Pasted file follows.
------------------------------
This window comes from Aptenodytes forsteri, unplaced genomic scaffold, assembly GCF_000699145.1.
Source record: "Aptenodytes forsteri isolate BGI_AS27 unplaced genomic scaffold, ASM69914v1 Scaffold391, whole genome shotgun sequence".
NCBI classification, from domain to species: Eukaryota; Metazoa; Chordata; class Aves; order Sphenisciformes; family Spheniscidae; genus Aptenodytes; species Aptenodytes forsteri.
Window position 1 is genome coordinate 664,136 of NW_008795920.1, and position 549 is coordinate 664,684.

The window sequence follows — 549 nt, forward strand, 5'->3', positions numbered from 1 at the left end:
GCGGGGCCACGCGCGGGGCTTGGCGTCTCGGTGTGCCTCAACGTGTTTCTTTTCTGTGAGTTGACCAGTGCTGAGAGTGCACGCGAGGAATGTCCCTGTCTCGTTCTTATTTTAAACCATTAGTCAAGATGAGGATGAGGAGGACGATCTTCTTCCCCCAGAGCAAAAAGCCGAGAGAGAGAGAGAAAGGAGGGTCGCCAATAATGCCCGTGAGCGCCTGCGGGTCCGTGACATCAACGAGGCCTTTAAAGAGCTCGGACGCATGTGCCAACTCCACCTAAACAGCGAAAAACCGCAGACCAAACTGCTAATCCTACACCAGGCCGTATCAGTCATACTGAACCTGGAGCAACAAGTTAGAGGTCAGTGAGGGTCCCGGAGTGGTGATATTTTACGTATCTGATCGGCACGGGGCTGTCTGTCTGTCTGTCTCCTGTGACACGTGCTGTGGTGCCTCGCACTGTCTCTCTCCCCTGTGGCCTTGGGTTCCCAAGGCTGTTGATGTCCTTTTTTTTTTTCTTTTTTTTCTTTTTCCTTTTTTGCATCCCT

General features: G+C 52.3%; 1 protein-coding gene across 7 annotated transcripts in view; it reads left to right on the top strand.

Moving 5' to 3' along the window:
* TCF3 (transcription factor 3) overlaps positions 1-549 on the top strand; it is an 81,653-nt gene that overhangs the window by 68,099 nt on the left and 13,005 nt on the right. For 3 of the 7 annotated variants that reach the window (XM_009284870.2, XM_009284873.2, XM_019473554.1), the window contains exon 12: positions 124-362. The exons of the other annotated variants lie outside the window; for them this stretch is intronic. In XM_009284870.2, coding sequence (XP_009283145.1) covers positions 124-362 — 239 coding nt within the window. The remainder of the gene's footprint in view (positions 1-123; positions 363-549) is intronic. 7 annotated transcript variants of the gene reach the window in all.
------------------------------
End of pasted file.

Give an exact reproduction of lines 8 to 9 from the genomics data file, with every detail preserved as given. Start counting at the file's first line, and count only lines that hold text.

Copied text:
Moving 5' to 3' along the window:
* TCF3 (transcription factor 3) overlaps positions 1-549 on the top strand; it is an 81,653-nt gene that overhangs the window by 68,099 nt on the left and 13,005 nt on the right. For 3 of the 7 annotated variants that reach the window (XM_009284870.2, XM_009284873.2, XM_019473554.1), the window contains exon 12: positions 124-362. The exons of the other annotated variants lie outside the window; for them this stretch is intronic. In XM_009284870.2, coding sequence (XP_009283145.1) covers positions 124-362 — 239 coding nt within the window. The remainder of the gene's footprint in view (positions 1-123; positions 363-549) is intronic. 7 annotated transcript variants of the gene reach the window in all.